The price of EHC hit the national headlines recently, opening up a heated debate

Boots caused a furore recently when it commented about not wanting to lower the price of emergency hormonal contraception (EHC) available over the counter because it didn’t want to be accused of “incentivising inappropriate use”. The statement led to a storm of criticism, including threats by women’s groups to boycott the country’s largest pharmacy chain.

The company apologised over the comments, saying it was “truly sorry” for causing “offence and misunderstanding” over remarks made to the British Pregnancy Advisory Service. Boots defended the price of EHC sold over the counter, saying it reflected the consultation its pharmacists carry out with women asking for the medication. “This is necessary to understand the patient’s individual circumstances and ensure we provide an appropriate, safe and effective medicine,” the company said in a statement.
However, Boots also confirmed it was looking for cheaper EHC alternatives after Tesco and Superdrug slashed the retail price of Levonelle and a generic equivalent.

Misleading coverage

LloydsPharmacy superintendent pharmacist Steve Howard criticised the media coverage writing to The Times calling for “more clinically appropriate and accurate coverage”. In his letter, Mr Howard said he was concerned that readers “could have been misled” by an article that appeared in the 27 July edition. “[Pharmacists’] priority is to ensure that women have access to the most appropriate and effective EHC products,” he wrote. “This article missed an opportunity to explain that the cheapest products aren’t necessarily always the most appropriate. Pricing of the pill, whilst important, should be the secondary issue.”

Mr Howard highlighted the complexities of having a retail price that incorporates a service and reflects professional input, arguing that pricing is only one element and that this was not reflected in the article. “Our most important consideration…is doing what is right for the patient, regardless of price. Through a consultation with [a] pharmacist, they can offer advice and guidance that best meets the needs of the patient, which could be referral to a doctor,” he said.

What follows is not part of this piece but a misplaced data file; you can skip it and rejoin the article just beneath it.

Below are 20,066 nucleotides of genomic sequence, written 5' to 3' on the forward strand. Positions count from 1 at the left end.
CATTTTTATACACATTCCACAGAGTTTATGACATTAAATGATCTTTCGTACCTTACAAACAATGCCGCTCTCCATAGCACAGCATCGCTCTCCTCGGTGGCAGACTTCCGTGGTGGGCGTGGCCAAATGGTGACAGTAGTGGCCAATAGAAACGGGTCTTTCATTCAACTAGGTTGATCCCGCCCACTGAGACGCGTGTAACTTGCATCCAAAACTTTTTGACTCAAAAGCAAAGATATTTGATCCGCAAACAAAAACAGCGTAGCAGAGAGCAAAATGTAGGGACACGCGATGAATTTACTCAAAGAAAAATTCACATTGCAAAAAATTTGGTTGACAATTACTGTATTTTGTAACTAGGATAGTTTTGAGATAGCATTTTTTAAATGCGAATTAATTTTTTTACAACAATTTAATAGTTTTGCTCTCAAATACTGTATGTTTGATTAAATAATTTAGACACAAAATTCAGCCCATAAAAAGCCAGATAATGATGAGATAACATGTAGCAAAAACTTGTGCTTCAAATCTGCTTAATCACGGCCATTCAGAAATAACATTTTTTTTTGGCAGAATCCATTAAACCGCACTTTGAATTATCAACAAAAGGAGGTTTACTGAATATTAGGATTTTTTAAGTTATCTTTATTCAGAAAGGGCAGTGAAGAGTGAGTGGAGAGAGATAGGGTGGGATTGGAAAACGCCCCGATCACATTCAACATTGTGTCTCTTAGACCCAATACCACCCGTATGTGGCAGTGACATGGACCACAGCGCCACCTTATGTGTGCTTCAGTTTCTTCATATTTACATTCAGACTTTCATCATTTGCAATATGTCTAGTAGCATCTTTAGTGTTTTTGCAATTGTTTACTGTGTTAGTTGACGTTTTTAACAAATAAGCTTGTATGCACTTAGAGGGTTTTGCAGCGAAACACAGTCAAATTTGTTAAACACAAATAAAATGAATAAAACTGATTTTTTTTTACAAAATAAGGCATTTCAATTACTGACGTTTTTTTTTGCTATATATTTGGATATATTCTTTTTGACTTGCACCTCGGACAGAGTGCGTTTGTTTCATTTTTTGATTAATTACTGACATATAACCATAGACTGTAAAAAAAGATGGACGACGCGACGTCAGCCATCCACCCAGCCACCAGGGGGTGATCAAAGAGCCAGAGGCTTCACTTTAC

Pharmacists are also ideally placed to talk to patients about contraception and sexually transmitted infections, both of which are important associated topics, he added.

Cost is a barrier

The Royal Pharmaceutical Society’s view is that a consultation with the pharmacist is central to providing EHC. However, the consultation is free and unconnected to the cost of the product.

Sandra Gidley, chair of the English Pharmacy Board, said the Society supports improved access to emergency contraception and sexual health advice for women. “Cost is a barrier to access medicines, and for that reason we would like to see all community pharmacies in England able to supply emergency contraception free through the NHS.”

She pointed out that emergency contraception is already provided free via the NHS in pharmacies in Scotland and Wales and the RPS would like to see this rolled out across the rest of the UK, “to ensure women can access contraception regardless of their ability to pay”.

Originally Published by Training Matters


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